Clinical question: Are the same doses of aspirin equally effective in preventing cardiovascular (CV) events and long-term colorectal risk reduction in patients of various body sizes?
Background: Strong evidence for the one-dose-fits-all approach to use of aspirin in long-term prevention of CV events is lacking. Aspirin effect may be dependent on patient’s body size. Excess dosing of aspirin in patients of small body size might negatively affect their outcomes.
Study design: Meta-analysis.
Setting: Trials from the Antithrombotic Trialists’ Collaboration, other systematic reviews of trials of aspirin, and from the Cochrane Database of Systematic Reviews.
Synopsis: The authors included 10 trials (117,279 participants altogether) and analyzed the association of body weight with the effectiveness of aspirin doses on CV event and colon cancer prevention. The greatest benefit of low-dose aspirin (75-100 mg) in reducing CV events was seen in patients weighing 50-69 kg (hazard ratio, 0.75; 95% confidence interval, 0.65-0.85; P less than .0001), with CV events increasing with increasing weights (P interaction = .0072). There was an increased rate of fatality with low-dose aspirin among patients at body weights greater than 70 kg (HR, 1.33; 95% CI, 1.08-1.64; P = .0082) or less than 50 kg (HR, 1.52; 95% CI, 1.04-2.21; P = .031). Higher doses of aspirin were more effective at higher body weights (P interaction = .017). Similar weight-dependent effects were seen in the 20-year risk of colorectal cancer.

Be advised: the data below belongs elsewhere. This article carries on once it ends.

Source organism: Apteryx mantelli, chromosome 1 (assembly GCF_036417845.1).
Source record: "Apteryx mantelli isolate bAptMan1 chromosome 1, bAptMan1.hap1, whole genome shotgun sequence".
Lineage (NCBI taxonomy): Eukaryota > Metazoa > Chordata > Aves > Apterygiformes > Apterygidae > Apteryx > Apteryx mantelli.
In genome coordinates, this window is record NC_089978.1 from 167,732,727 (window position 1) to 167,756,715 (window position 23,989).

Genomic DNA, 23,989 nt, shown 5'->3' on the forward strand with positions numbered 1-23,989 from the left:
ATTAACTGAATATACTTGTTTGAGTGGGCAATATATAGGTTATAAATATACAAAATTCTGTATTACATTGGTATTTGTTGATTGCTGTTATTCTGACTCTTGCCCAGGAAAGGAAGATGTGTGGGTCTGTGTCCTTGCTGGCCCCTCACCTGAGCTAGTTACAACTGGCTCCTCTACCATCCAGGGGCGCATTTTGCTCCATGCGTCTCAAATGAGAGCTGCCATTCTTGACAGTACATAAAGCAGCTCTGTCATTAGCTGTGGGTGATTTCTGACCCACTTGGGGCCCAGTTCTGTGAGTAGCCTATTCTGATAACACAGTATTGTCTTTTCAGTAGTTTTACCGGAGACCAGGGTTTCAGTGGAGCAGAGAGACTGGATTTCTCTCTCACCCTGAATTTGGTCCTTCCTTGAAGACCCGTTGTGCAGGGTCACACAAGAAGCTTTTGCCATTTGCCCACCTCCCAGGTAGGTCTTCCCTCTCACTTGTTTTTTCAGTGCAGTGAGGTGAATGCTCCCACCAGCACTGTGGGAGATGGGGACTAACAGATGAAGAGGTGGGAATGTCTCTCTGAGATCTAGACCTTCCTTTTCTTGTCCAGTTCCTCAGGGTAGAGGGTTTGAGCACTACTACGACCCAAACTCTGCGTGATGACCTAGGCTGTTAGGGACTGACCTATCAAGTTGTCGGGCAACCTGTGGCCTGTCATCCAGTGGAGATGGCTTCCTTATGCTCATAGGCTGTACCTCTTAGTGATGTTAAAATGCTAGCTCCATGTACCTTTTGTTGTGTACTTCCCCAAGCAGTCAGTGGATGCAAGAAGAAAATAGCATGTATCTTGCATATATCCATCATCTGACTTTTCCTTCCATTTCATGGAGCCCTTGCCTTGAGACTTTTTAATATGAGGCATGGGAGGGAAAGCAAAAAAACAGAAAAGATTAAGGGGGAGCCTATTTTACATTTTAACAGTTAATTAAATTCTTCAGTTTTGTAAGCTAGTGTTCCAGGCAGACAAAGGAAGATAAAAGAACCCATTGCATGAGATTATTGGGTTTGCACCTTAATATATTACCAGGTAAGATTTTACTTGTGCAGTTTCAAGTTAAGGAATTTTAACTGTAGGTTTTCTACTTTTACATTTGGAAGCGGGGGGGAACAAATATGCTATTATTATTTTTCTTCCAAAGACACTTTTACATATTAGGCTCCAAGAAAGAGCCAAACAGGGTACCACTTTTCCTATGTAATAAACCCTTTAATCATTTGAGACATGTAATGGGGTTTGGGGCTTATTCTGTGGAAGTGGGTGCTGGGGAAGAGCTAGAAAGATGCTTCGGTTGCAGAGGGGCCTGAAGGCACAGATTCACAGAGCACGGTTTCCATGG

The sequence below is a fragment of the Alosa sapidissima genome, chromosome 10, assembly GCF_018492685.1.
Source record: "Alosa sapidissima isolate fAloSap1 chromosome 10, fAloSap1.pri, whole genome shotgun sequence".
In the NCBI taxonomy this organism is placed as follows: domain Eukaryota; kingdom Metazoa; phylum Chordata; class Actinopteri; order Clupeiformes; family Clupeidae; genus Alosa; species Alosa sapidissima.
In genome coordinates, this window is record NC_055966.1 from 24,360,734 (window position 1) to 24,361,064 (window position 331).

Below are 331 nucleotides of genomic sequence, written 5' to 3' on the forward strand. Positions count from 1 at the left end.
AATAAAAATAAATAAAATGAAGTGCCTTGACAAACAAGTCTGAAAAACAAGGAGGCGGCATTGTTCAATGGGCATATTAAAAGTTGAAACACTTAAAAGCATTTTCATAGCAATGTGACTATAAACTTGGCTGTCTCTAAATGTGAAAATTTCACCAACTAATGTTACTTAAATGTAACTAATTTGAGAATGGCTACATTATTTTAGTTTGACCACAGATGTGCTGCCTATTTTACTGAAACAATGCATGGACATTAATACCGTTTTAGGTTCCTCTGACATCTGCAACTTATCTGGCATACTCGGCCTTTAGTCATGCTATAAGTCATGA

While findings are consistent across trials looking at dose-dependent aspirin effects in patients of various body sizes, limitations included lack of generalizability of the results in secondary prevention trials, inclusion of older trials, variability of participants’ characteristics, and aspirin compliance across trials.
Bottom line: Weight-based aspirin dosing may be required for prevention of CV events, sudden cardiac death, and cancer. Based on the results of this meta-analysis, one-dose-fits-all aspirin administration strategy may not be advisable.
Citation: Rothwell PM et al. Effects of aspirin on risks of vascular events and cancer according to body weight and dose: Analysis of individual patient data from randomized trials..
Dr. Burklin is an assistant professor of medicine in the division of hospital medicine at Emory University, Atlanta.